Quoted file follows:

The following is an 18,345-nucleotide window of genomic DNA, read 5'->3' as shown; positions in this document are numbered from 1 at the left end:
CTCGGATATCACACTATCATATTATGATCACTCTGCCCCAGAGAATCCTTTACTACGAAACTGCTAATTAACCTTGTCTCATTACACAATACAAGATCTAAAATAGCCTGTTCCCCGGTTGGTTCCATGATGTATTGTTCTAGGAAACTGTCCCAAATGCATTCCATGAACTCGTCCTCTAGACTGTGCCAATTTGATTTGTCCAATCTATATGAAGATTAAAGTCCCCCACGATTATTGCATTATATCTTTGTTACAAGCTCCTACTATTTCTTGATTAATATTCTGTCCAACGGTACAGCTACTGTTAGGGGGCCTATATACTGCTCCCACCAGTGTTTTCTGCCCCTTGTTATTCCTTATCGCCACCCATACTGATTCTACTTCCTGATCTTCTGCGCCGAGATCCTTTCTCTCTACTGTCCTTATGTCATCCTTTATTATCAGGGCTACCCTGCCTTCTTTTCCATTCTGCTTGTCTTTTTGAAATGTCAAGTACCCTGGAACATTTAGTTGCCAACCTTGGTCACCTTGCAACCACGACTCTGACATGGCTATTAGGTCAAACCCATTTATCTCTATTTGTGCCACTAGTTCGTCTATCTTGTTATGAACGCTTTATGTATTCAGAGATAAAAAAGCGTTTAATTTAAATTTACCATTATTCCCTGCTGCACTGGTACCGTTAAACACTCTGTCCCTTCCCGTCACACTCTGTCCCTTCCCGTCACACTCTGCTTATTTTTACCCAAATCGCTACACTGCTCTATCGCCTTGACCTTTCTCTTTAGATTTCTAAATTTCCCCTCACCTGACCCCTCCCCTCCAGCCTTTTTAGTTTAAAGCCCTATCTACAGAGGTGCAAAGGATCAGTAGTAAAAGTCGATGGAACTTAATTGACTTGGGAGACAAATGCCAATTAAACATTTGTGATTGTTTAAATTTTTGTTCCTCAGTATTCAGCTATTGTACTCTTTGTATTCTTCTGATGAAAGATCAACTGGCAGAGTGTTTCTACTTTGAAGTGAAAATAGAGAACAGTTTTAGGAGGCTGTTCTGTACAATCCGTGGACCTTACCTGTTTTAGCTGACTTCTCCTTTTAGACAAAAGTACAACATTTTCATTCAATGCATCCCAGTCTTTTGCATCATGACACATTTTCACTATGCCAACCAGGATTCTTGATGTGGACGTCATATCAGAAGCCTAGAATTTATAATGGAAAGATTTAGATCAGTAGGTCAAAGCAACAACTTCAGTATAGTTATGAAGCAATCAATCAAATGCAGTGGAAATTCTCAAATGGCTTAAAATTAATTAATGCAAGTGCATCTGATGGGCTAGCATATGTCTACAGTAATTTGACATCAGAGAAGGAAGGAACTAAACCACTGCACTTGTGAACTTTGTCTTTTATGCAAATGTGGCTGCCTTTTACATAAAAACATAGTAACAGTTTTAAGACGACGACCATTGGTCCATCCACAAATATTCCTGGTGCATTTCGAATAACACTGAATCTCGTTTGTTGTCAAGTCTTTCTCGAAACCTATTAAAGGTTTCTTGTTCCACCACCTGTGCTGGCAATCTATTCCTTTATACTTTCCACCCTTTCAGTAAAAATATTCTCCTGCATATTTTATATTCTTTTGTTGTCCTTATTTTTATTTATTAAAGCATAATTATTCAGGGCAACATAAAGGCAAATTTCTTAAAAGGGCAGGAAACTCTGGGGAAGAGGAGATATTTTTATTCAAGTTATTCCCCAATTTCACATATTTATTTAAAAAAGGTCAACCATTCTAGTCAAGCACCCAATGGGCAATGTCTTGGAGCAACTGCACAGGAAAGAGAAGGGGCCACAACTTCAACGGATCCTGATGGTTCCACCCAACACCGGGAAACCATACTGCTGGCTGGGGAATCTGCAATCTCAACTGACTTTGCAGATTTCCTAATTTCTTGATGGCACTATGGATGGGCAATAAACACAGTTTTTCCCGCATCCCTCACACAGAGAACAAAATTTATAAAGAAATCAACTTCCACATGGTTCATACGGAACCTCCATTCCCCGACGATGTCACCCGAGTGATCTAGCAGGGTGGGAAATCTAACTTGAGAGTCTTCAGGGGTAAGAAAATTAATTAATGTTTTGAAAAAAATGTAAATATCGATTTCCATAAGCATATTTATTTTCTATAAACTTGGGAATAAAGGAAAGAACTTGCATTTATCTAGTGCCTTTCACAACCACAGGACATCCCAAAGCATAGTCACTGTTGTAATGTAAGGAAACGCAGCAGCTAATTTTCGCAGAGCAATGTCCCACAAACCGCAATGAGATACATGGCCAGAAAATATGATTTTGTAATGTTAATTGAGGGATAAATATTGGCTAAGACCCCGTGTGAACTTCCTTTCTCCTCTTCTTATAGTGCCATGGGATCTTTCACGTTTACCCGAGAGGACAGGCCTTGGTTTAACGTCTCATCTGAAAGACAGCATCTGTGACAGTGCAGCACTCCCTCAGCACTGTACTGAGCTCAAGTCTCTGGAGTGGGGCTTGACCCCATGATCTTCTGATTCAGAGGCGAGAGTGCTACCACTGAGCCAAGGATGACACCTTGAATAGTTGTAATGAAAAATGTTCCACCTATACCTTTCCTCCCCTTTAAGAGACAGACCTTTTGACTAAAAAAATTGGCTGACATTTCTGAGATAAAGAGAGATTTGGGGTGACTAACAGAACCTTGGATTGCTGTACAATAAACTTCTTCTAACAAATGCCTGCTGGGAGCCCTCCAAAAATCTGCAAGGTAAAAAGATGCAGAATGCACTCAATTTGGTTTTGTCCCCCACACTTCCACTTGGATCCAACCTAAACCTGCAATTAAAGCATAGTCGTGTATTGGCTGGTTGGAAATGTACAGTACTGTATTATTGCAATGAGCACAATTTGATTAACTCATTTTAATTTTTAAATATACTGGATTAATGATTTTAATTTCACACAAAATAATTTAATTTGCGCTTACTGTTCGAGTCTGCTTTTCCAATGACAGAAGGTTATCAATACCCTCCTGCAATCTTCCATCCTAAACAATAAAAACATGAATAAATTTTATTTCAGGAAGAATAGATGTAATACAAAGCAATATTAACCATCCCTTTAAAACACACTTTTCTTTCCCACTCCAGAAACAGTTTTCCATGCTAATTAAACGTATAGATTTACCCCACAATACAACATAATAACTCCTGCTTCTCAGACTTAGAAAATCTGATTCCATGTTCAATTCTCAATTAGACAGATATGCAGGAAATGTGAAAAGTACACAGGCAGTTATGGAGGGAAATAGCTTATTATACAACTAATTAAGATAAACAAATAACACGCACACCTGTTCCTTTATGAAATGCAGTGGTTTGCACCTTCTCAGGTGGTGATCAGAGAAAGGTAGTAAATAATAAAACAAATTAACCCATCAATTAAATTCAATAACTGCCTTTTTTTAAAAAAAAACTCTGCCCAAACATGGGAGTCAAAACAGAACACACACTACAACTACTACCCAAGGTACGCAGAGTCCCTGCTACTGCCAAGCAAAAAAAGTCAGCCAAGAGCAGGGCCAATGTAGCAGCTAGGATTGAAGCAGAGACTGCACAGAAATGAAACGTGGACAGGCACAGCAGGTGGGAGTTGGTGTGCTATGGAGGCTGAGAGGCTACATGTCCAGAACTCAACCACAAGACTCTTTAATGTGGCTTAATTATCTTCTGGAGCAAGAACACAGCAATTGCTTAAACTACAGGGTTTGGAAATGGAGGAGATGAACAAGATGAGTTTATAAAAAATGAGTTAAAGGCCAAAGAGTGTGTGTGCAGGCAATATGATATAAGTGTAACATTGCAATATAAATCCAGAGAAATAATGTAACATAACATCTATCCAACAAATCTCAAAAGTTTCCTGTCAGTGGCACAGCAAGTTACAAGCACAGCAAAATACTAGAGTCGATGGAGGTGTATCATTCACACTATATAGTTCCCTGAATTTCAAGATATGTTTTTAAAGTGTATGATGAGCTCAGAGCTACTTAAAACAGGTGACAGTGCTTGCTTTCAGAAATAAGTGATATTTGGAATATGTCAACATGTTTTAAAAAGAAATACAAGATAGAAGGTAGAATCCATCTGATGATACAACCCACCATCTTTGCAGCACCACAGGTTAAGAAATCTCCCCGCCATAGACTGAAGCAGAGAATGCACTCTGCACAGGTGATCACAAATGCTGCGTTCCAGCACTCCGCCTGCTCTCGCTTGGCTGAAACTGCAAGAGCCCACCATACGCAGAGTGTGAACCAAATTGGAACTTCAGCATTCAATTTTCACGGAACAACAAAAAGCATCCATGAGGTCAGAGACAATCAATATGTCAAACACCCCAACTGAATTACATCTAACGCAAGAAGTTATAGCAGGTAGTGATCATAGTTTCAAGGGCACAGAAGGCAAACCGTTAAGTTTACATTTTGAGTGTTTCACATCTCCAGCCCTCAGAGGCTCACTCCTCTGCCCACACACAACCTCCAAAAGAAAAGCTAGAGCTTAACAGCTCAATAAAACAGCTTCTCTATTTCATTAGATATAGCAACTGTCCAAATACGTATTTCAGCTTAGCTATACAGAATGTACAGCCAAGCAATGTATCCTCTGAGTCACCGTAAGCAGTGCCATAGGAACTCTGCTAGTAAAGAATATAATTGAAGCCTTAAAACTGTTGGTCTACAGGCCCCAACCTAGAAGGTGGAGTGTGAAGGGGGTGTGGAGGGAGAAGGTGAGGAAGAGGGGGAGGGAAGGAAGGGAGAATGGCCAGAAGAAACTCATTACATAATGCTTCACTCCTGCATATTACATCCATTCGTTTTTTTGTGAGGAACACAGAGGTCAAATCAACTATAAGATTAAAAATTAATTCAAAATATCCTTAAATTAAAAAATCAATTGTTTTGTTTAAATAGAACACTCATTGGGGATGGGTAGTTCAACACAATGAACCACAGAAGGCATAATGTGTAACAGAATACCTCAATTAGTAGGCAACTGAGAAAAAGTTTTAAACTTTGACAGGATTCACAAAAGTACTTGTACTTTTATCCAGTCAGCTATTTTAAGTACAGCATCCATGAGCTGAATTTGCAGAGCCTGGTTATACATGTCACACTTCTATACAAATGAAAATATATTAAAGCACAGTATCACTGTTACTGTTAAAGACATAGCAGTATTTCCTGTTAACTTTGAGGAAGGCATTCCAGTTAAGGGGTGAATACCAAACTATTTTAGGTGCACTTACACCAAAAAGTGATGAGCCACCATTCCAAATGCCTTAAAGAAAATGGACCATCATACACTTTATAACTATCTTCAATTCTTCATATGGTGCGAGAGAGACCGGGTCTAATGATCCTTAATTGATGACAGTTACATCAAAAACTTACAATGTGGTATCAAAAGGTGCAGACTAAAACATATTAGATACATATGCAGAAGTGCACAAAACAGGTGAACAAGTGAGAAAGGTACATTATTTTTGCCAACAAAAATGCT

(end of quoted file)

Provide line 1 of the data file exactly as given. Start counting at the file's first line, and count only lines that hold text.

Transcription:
The following is an 18,345-nucleotide window of genomic DNA, read 5'->3' as shown; positions in this document are numbered from 1 at the left end: